“Let us keep our arms locked together so that we form a solid phalanx against racism.”
The beginning of the armed struggle
Up until this point ANC was against using or advocating violence during their protests, but in the wake of the Sharpeville massacre ANC decided that it could no longer remain an organization of passive resistance and that they should change their tactics. Thus, they formed an armed wing named uMkhonto we Sizwe (MK for short) to fight against apartheid.
Mandela was a man with an enquiring mind and a desire to learn and make a difference. He read many books about war strategy and fights of the past as well as African history and was ready to start a real revolution. At the time he sought shelter at Liliesleaf farm in Rivonia, in northern Johannesburg under the alias of David Motsamayi posing as a caretaker. The farm was also used as hideout for many other anti-apartheid activists.
On 16 December 1961, on the annual national holiday “Day of the Vow” MK launched its armed struggle. They committed several acts of sabotage that continued throughout the year. They carried out numerous bombings mainly against government structures such as military installations, power plants, and transport links in various cities such as in Johannesburg, Port Elizabeth, and Durban and during night hours, when civilians were not present to ensure minimum casualties.
“Mass action is a peaceful form of channeling the anger of the people.”
Mandela’s African journey and arrest
In 1962, Mandela decided to leave South Africa in secret and seek political and economic support, military training, as well as boost MK’s reputation in other countries. He pursued his cause throughout Africa and travelled among others to Ethiopia, Egypt, Tunisia, Morocco, Mali, Guinea, Sierra Leone, Liberia, and Senegal. Later on, he travelled to London as well. Upon his return to South Africa on 5 August 1962, Mandela was however arrested and accused of inciting workers’ strikes and leaving the country illegally. On November 7, he was sentenced to five years in prison.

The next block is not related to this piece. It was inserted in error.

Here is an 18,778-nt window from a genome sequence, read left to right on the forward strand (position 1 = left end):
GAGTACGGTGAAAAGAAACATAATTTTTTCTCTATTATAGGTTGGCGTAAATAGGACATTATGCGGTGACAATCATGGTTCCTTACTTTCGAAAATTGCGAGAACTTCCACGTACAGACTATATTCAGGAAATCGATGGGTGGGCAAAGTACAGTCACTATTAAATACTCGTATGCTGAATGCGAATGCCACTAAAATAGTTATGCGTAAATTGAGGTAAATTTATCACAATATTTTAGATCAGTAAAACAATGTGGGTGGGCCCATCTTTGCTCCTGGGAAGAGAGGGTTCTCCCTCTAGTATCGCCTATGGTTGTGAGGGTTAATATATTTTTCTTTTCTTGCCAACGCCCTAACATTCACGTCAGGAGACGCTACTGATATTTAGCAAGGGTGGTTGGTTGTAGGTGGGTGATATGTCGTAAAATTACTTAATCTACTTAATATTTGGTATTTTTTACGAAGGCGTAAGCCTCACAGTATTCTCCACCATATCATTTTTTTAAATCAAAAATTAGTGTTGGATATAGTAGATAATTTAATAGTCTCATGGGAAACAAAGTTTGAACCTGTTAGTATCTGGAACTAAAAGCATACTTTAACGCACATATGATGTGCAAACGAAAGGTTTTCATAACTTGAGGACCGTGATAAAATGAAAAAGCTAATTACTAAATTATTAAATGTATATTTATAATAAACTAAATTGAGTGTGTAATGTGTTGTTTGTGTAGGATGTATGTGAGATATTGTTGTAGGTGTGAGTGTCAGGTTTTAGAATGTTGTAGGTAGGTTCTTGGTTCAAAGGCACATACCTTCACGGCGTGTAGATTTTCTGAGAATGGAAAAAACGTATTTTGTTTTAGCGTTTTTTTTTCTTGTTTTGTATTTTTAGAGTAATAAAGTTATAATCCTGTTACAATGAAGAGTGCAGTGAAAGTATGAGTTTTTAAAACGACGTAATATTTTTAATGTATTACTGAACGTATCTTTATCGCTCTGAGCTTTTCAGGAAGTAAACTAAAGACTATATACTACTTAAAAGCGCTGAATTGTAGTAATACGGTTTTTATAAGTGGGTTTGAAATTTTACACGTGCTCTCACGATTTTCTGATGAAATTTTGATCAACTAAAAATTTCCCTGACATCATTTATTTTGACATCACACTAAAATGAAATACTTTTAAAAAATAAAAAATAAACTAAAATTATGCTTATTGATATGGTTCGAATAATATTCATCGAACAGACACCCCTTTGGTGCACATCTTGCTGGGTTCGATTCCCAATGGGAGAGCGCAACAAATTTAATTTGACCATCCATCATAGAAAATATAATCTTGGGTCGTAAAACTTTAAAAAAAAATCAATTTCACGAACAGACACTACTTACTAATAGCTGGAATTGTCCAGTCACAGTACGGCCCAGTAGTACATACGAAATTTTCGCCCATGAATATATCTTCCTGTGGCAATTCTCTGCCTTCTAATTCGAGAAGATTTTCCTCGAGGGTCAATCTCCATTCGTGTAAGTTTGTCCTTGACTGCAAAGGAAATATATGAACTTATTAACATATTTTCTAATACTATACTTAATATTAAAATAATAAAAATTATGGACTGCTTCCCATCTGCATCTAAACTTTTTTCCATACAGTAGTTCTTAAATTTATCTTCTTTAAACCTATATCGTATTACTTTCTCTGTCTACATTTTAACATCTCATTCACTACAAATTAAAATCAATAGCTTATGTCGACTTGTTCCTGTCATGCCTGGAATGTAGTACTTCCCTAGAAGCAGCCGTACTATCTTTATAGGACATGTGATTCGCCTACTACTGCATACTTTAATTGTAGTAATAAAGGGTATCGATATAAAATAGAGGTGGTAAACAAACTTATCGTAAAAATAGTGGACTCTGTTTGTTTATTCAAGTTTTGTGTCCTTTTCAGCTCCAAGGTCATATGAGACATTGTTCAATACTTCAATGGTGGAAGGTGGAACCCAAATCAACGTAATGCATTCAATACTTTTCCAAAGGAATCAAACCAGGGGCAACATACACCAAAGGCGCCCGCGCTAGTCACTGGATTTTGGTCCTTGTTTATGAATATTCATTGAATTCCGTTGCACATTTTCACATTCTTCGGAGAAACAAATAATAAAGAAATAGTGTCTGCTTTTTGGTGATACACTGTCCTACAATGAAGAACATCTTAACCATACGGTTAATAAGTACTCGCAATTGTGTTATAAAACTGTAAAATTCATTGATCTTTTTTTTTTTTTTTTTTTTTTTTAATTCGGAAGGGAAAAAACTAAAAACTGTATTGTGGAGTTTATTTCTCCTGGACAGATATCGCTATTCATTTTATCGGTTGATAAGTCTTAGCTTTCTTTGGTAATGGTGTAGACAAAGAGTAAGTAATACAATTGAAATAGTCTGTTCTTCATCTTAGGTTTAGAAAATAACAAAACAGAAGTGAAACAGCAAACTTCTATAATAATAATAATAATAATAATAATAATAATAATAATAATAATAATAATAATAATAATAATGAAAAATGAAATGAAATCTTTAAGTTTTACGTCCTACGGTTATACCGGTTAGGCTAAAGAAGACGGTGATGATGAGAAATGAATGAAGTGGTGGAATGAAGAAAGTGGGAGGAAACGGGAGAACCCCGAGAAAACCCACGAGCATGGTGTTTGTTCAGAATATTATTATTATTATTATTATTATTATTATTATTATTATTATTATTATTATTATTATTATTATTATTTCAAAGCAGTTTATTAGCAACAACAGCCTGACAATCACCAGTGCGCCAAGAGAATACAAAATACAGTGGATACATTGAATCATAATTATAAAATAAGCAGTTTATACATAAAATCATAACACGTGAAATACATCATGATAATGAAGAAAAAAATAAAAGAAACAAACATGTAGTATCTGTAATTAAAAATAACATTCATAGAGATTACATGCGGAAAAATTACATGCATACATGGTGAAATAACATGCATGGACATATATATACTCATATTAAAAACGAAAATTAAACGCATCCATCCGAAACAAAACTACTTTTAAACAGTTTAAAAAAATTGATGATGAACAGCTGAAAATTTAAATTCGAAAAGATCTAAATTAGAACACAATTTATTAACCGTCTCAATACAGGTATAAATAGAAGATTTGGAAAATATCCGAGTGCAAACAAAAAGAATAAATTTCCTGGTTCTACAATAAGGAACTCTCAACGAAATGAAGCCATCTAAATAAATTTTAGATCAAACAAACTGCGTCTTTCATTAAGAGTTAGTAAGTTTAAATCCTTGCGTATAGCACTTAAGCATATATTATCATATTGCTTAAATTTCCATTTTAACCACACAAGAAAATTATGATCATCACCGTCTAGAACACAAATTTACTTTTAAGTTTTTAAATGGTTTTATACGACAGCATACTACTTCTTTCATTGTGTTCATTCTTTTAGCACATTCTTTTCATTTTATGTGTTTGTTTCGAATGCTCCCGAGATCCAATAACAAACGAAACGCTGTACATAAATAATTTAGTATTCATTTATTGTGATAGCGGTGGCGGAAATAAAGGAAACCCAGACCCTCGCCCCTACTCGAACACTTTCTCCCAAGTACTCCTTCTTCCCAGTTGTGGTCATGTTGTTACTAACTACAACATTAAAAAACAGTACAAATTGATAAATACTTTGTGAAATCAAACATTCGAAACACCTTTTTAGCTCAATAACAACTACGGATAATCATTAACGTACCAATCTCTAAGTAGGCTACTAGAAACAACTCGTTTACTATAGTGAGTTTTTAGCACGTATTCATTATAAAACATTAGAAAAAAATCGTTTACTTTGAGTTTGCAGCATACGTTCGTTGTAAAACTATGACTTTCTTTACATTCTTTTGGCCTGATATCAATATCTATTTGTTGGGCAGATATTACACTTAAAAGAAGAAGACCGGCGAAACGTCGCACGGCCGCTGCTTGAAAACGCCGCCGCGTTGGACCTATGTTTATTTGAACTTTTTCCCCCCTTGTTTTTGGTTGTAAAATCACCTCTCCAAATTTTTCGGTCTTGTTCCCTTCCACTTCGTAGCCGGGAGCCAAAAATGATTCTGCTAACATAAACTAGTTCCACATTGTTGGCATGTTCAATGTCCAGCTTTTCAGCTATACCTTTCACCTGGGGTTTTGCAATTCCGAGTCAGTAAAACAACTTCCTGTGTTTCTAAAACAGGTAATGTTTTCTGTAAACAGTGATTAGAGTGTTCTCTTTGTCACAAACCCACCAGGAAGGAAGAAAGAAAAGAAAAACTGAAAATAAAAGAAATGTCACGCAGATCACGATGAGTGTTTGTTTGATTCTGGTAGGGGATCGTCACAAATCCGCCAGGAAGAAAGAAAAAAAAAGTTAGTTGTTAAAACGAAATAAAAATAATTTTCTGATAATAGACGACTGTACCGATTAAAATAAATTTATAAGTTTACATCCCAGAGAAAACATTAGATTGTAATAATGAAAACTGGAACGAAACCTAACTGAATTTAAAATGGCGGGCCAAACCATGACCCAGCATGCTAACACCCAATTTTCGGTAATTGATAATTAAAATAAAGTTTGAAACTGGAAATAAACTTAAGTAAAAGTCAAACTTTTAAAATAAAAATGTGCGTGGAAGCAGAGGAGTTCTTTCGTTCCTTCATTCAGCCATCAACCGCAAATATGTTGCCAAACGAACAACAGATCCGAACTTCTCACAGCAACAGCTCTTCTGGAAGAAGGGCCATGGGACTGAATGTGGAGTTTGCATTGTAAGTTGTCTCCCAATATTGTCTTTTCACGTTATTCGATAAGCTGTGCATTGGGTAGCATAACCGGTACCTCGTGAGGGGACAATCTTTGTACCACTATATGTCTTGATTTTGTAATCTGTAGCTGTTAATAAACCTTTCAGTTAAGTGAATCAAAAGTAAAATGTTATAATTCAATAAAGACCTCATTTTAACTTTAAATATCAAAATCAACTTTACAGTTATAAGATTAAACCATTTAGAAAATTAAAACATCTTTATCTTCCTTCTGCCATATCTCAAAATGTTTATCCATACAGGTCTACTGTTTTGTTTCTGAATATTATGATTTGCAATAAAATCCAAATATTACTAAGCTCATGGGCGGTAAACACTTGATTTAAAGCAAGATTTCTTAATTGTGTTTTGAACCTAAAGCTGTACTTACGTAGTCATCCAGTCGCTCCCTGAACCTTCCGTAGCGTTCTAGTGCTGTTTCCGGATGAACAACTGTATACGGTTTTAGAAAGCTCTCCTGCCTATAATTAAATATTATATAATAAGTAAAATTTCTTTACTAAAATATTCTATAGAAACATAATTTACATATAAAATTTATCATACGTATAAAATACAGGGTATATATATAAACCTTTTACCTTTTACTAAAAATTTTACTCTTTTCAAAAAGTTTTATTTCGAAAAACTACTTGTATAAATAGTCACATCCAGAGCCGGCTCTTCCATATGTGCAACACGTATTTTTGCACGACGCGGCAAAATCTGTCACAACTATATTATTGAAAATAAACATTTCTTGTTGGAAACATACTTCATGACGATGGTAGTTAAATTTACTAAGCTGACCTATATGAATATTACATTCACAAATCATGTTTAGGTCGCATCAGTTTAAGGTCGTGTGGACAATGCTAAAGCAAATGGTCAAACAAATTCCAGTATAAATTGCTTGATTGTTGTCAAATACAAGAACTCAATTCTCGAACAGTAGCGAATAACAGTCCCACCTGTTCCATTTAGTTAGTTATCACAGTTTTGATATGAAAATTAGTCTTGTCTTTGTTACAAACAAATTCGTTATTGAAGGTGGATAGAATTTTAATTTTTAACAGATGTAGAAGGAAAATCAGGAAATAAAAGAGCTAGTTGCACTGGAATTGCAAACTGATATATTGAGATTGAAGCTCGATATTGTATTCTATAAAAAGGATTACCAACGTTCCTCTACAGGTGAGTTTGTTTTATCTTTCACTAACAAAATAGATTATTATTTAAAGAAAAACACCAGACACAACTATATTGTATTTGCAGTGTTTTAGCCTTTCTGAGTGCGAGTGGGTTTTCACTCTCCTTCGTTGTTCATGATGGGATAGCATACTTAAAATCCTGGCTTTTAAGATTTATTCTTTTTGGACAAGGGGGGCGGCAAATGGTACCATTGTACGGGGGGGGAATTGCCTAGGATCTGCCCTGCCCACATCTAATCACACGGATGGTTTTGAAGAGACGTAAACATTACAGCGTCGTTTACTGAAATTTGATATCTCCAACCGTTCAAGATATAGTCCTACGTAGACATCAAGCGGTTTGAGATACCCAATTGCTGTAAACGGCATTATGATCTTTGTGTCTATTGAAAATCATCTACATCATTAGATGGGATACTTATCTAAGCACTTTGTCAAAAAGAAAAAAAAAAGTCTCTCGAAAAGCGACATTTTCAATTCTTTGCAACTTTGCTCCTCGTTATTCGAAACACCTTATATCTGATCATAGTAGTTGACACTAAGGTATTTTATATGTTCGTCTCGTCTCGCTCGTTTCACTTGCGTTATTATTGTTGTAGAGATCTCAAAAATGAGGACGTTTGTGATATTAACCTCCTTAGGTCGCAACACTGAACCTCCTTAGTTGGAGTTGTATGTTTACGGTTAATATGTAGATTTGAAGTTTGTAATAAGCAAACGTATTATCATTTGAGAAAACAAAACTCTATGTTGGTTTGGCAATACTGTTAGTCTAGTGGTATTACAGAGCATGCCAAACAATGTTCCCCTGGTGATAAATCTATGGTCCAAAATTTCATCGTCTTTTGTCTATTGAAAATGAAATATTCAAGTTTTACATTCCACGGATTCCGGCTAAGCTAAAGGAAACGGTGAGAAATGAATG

“I realized that they could take it all except my mind and heart. And I just made a decision not to give them away.”
Rivonia trial and imprisonment
A year later in 1963, while Mandela was serving his five-year sentence in Johannesburg’s Fort prison, the police arrested several MK leaders in a raid on Liliesleaf Farm that served as their hideout and discovered many incriminating documents as well some of which mentioned Mandela. All of them including Mandela were prosecuted in the Rivonia Trial –named after the suburb where the farm was located – and charged of sabotage and conspiracy. The alleged offences were punishable by death but those who were convicted, were sentenced to life imprisonment instead.
Mandela was already gaining popularity and had become a symbol of justice. The trial itself gained international attention and is considered to be one of the most important events in the history of South Africa. Mandela gave a historic three-hour speech from the dock, in which he explained and justified their actions. “Your Worship, I hate racial discrimination most intensely and in all its manifestations. I have fought it all my life, I fight it now, and I will do so until the end of my days. I detest most intensely the set up that surrounds me here. It makes me feel that I am a black man in a white man’s court. This should not be” he said.
Mandela later made it clear that he was ready to sacrifice his life for the sake of his country; “I have fought against white domination. I have fought against black domination. I have cherished the ideal of a democratic and free society in which all people live together in harmony and equal opportunities. It is an ideal which I hope to live for and to achieve but if it needs be, it is an ideal for which I am prepared to die.” Mandela was taken from the courthouse directly to Pretoria Local Prison.
“After one has been in prison, it is the small things that one appreciates: being able to take a walk whenever one wants, going into a shop and buying a newspaper, speaking or choosing to remain silent. The simple act of being able to control one’s person.”
The life of a prisoner
A life behind bars isn’t easy and no one knows what it’s like unless they go through it themselves. Prisoners are confined in a certain environment where they have to adapt quickly if they want to survive. They have no freedom and no identity and as a result prison affects every aspect of one’s life. It not only has an impact on one’s mental well-being but over time also shift’s one’s personality, leading the prisoner toward becoming a different person, especially after long-term imprisonment.